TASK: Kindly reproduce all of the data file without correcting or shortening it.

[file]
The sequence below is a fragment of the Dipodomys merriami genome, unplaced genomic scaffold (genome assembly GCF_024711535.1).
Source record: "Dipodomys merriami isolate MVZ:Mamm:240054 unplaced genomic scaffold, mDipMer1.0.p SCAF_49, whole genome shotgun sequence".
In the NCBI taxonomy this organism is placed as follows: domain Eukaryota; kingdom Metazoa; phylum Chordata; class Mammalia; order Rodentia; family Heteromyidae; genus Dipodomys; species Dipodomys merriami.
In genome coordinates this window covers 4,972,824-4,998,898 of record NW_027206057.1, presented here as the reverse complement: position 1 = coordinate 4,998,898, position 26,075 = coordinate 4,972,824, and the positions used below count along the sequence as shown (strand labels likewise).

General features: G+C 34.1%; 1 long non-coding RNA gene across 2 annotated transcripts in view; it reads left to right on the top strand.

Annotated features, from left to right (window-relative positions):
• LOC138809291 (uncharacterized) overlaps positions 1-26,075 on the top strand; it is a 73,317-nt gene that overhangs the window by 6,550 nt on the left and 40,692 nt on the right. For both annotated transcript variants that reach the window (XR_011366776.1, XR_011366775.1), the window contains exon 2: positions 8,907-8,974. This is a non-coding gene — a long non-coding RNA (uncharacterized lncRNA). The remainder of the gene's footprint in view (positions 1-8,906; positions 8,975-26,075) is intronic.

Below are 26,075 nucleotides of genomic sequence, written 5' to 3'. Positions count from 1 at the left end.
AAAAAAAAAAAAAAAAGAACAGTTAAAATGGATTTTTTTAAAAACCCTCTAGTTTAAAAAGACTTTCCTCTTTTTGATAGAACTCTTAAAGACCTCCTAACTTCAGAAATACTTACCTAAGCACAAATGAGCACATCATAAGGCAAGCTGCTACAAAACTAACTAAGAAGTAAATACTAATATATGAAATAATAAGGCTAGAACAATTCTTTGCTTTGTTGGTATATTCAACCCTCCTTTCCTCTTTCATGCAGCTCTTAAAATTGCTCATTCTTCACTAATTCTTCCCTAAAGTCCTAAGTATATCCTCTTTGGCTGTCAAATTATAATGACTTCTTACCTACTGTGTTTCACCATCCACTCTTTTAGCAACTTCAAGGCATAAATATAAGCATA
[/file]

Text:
The sequence below is a fragment of the Dipodomys merriami genome, unplaced genomic scaffold (genome assembly GCF_024711535.1).
Source record: "Dipodomys merriami isolate MVZ:Mamm:240054 unplaced genomic scaffold, mDipMer1.0.p SCAF_49, whole genome shotgun sequence".
In the NCBI taxonomy this organism is placed as follows: domain Eukaryota; kingdom Metazoa; phylum Chordata; class Mammalia; order Rodentia; family Heteromyidae; genus Dipodomys; species Dipodomys merriami.
In genome coordinates this window covers 4,972,824-4,998,898 of record NW_027206057.1, presented here as the reverse complement: position 1 = coordinate 4,998,898, position 26,075 = coordinate 4,972,824, and the positions used below count along the sequence as shown (strand labels likewise).

General features: G+C 34.1%; 1 long non-coding RNA gene across 2 annotated transcripts in view; it reads left to right on the top strand.

Annotated features, from left to right (window-relative positions):
• LOC138809291 (uncharacterized) overlaps positions 1-26,075 on the top strand; it is a 73,317-nt gene that overhangs the window by 6,550 nt on the left and 40,692 nt on the right. For both annotated transcript variants that reach the window (XR_011366776.1, XR_011366775.1), the window contains exon 2: positions 8,907-8,974. This is a non-coding gene — a long non-coding RNA (uncharacterized lncRNA). The remainder of the gene's footprint in view (positions 1-8,906; positions 8,975-26,075) is intronic.

Below are 26,075 nucleotides of genomic sequence, written 5' to 3'. Positions count from 1 at the left end.
AAAAAAAAAAAAAAAAGAACAGTTAAAATGGATTTTTTTAAAAACCCTCTAGTTTAAAAAGACTTTCCTCTTTTTGATAGAACTCTTAAAGACCTCCTAACTTCAGAAATACTTACCTAAGCACAAATGAGCACATCATAAGGCAAGCTGCTACAAAACTAACTAAGAAGTAAATACTAATATATGAAATAATAAGGCTAGAACAATTCTTTGCTTTGTTGGTATATTCAACCCTCCTTTCCTCTTTCATGCAGCTCTTAAAATTGCTCATTCTTCACTAATTCTTCCCTAAAGTCCTAAGTATATCCTCTTTGGCTGTCAAATTATAATGACTTCTTACCTACTGTGTTTCACCATCCACTCTTTTAGCAACTTCAAGGCATAAATATAAGCATA